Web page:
# Reason for taking the mean of experimental observations

Whenever we do some experiment in Physics, e.g. measure Planck's constant, we take the mean of several experimental observations. This seems to be the most obvious way to report a result.

Is there a reasoning based on MLE or other statistics concepts that can be used to justify that the mean is the best way to measure the value over several observations?

• If you know the distribution of experimental observations then give a valid reason by MLE estimate of interested parameter. – love-stats Oct 8 '11 at 14:08
• Example: For Physics experiments done in a lab the different observations would vary due to lots of environment factors coming into play. Thus I think the disturbance in the actual value would be normal (lots of random variables influencing the actual value). Can we build upon this assumption? – Rohit Banga Oct 8 '11 at 14:54

If $n$ (independent) measurements are made of some quantity $\mu$, then, assuming that systematic errors (e.g. bias in the measuring instrument such that the measurement is always $0.3$ larger than the actual value) have been eliminated, a suitable model for the measurements is $n$ independent identically distributed random variables $X_1$, $X_2, \ldots, X_n$, with mean $\mu$ and variance $\sigma^2$.
If we ignore $X_2, \ldots, X_n$ and report just the observed value of $X_1$ as the value of $\mu$, the variance of the measurement is $\sigma^2$. If we report the sample mean $\bar{X} = \frac{1}{n}\sum_{i=1}^n X_i$ as the value of $\mu$, then the variance is $\sigma^2/n$. Why is the reduction in variance important? Well, the Chebyshev inequality says that for a random variable $X$ with mean $\mu$ and variance $\sigma^2$, $$P\{\vert X - \mu \vert \geq \alpha \sigma \} \leq \frac{1}{\alpha^2}.$$ Choosing $\alpha = 5$, we have that if $x_1$ is the observed value of $X_1$, the $96\%$ confidence interval for $\mu$ is of length $10\sigma$, that is, $(x_1 - 5\sigma, x_1 + 5\sigma)$ is the $96\%$ confidence interval. On the other hand, the much shorter interval $(\bar{x} - 5\sigma/\sqrt{n}, \bar{x} + 5\sigma/\sqrt{n})$ can be used if we report $\bar{x} = \frac{1}{n}\sum_{i=1}^n x_i$ as the value of $\mu$. Note the reduction in length by a factor of $\sqrt{n}$.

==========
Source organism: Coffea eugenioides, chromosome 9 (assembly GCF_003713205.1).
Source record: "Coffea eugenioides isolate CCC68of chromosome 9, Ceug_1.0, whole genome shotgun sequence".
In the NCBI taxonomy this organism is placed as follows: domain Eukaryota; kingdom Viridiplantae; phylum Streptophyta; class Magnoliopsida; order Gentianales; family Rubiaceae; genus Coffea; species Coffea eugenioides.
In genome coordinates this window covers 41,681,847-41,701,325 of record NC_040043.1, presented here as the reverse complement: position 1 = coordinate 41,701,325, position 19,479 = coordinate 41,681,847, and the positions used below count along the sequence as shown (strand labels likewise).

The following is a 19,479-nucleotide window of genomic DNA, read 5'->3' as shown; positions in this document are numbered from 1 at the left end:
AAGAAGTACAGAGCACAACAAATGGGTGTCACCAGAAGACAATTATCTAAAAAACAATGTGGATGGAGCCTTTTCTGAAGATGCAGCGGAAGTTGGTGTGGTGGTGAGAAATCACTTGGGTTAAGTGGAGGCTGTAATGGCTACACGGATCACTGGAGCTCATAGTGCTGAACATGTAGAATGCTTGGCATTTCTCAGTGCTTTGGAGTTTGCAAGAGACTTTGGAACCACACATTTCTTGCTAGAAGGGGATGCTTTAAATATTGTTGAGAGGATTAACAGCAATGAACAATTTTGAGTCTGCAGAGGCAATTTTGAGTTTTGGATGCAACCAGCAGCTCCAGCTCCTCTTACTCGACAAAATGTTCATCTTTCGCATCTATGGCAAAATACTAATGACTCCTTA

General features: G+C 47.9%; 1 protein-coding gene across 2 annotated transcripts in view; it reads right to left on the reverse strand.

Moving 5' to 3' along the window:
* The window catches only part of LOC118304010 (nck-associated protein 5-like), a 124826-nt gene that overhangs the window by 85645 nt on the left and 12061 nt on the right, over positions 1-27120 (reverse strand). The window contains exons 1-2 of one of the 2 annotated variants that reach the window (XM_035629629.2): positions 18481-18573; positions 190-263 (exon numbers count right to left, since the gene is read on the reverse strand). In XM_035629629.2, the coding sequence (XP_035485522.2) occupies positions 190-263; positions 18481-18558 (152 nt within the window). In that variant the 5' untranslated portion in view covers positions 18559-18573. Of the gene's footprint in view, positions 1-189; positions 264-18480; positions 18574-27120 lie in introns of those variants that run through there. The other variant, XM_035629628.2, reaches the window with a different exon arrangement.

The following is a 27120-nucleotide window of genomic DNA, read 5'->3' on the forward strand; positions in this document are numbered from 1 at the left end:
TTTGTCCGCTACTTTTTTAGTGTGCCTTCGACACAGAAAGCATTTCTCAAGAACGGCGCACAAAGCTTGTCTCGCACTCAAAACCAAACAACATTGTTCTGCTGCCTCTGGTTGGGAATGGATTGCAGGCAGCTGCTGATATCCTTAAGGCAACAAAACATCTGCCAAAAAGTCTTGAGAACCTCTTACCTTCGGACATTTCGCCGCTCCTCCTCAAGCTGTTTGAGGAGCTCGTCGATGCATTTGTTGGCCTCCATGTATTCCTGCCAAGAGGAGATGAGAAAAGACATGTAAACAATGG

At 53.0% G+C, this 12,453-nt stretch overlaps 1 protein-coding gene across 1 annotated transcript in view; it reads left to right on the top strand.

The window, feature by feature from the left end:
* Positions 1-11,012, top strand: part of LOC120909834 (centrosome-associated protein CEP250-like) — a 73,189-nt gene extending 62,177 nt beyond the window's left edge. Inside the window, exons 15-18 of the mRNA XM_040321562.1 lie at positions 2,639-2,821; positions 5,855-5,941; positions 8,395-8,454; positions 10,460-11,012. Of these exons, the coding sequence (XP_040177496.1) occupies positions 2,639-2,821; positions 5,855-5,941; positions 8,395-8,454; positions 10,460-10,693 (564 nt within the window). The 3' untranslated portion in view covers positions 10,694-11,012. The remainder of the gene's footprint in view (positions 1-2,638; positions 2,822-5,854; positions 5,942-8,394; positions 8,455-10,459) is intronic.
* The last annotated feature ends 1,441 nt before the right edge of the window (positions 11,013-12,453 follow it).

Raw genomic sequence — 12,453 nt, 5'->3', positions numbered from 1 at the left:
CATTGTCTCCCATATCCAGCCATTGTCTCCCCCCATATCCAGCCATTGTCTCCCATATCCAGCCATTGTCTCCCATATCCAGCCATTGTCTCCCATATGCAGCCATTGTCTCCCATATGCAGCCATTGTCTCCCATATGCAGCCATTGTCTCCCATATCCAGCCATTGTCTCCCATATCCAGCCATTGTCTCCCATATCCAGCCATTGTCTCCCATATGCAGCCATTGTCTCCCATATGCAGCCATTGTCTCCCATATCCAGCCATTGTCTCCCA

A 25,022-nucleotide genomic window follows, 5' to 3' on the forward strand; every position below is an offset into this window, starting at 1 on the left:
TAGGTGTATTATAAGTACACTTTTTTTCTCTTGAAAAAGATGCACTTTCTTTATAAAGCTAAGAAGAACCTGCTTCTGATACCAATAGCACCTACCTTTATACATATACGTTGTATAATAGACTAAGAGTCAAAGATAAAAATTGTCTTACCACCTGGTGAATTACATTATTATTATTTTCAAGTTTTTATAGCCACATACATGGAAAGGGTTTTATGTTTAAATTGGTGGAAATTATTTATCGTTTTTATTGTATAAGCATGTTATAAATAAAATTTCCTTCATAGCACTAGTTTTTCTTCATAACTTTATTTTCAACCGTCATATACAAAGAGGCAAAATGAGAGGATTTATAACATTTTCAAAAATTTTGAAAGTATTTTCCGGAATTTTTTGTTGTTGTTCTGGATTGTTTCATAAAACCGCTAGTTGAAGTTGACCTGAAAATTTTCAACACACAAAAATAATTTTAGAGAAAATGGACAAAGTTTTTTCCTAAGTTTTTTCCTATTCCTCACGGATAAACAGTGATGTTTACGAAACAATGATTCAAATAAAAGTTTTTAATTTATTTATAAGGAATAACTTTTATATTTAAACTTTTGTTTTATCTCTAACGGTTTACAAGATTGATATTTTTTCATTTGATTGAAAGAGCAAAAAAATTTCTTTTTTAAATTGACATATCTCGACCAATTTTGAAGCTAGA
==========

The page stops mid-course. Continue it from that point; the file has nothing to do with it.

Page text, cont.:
There are theories going back to Gauss and perhaps even earlier that after things like systematic errors (e.g. bias in instruments that always give higher readings than the actual value) have been eliminated, the residual error in a measurement can be modeled as a zero-mean normal random variable. In this case, we get $(x_1 - 1.97\sigma, x_1 + 1.97\sigma)$ as the $95\%$ confidence interval for one measurement, and $(\bar{x} - 1.97\sigma/\sqrt{n}, \bar{x} + 1.97\sigma/\sqrt{n})$ as the $95\%$ confidence interval. Once again, we have the same reduction in the length of the confidence interval by a factor of $\sqrt{n}$ when the average of $n$ measurements is used instead of just one measurement.